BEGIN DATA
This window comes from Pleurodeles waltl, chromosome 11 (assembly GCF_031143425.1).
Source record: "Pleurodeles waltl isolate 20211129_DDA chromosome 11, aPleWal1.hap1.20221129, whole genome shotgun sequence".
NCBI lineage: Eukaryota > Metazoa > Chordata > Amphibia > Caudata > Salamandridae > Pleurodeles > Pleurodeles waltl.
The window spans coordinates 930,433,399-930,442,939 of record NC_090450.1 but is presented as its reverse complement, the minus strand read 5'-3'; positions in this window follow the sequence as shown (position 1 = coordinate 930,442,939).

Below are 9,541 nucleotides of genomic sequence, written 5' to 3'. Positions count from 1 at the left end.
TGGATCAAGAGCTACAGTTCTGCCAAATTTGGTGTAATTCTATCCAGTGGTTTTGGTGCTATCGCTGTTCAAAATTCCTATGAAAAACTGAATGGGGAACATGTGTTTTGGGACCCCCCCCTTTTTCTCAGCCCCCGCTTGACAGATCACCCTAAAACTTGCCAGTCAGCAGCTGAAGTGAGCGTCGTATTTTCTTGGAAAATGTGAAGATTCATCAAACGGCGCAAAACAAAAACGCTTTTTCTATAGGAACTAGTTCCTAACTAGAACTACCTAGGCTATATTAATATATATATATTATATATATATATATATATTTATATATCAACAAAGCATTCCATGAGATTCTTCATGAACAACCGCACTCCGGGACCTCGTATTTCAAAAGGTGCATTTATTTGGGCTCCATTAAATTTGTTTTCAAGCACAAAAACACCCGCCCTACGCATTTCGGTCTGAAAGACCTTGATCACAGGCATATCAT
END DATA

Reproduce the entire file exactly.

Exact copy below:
This window comes from Pleurodeles waltl, chromosome 11 (assembly GCF_031143425.1).
Source record: "Pleurodeles waltl isolate 20211129_DDA chromosome 11, aPleWal1.hap1.20221129, whole genome shotgun sequence".
NCBI lineage: Eukaryota > Metazoa > Chordata > Amphibia > Caudata > Salamandridae > Pleurodeles > Pleurodeles waltl.
The window spans coordinates 930,433,399-930,442,939 of record NC_090450.1 but is presented as its reverse complement, the minus strand read 5'-3'; positions in this window follow the sequence as shown (position 1 = coordinate 930,442,939).

Below are 9,541 nucleotides of genomic sequence, written 5' to 3'. Positions count from 1 at the left end.
TGGATCAAGAGCTACAGTTCTGCCAAATTTGGTGTAATTCTATCCAGTGGTTTTGGTGCTATCGCTGTTCAAAATTCCTATGAAAAACTGAATGGGGAACATGTGTTTTGGGACCCCCCCCTTTTTCTCAGCCCCCGCTTGACAGATCACCCTAAAACTTGCCAGTCAGCAGCTGAAGTGAGCGTCGTATTTTCTTGGAAAATGTGAAGATTCATCAAACGGCGCAAAACAAAAACGCTTTTTCTATAGGAACTAGTTCCTAACTAGAACTACCTAGGCTATATTAATATATATATATTATATATATATATATATATTTATATATCAACAAAGCATTCCATGAGATTCTTCATGAACAACCGCACTCCGGGACCTCGTATTTCAAAAGGTGCATTTATTTGGGCTCCATTAAATTTGTTTTCAAGCACAAAAACACCCGCCCTACGCATTTCGGTCTGAAAGACCTTGATCACAGGCATATCAT